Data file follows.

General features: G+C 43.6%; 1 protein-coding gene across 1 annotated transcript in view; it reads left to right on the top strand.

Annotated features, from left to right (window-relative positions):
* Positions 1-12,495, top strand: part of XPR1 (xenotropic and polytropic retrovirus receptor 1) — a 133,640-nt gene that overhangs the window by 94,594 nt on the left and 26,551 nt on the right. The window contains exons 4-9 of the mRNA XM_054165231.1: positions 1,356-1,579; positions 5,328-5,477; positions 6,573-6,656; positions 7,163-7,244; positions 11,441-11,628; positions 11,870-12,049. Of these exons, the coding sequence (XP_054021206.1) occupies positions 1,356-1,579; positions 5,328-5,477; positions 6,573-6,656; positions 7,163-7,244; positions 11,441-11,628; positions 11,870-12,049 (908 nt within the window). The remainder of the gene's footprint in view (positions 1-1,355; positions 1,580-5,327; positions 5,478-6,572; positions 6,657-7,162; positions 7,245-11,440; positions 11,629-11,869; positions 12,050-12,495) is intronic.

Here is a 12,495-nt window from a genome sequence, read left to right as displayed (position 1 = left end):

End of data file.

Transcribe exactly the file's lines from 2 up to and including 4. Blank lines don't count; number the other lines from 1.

Annotated features, from left to right (window-relative positions):
* Positions 1-12,495, top strand: part of XPR1 (xenotropic and polytropic retrovirus receptor 1) — a 133,640-nt gene that overhangs the window by 94,594 nt on the left and 26,551 nt on the right. The window contains exons 4-9 of the mRNA XM_054165231.1: positions 1,356-1,579; positions 5,328-5,477; positions 6,573-6,656; positions 7,163-7,244; positions 11,441-11,628; positions 11,870-12,049. Of these exons, the coding sequence (XP_054021206.1) occupies positions 1,356-1,579; positions 5,328-5,477; positions 6,573-6,656; positions 7,163-7,244; positions 11,441-11,628; positions 11,870-12,049 (908 nt within the window). The remainder of the gene's footprint in view (positions 1-1,355; positions 1,580-5,327; positions 5,478-6,572; positions 6,657-7,162; positions 7,245-11,440; positions 11,629-11,869; positions 12,050-12,495) is intronic.

Here is a 12,495-nt window from a genome sequence, read left to right as displayed (position 1 = left end):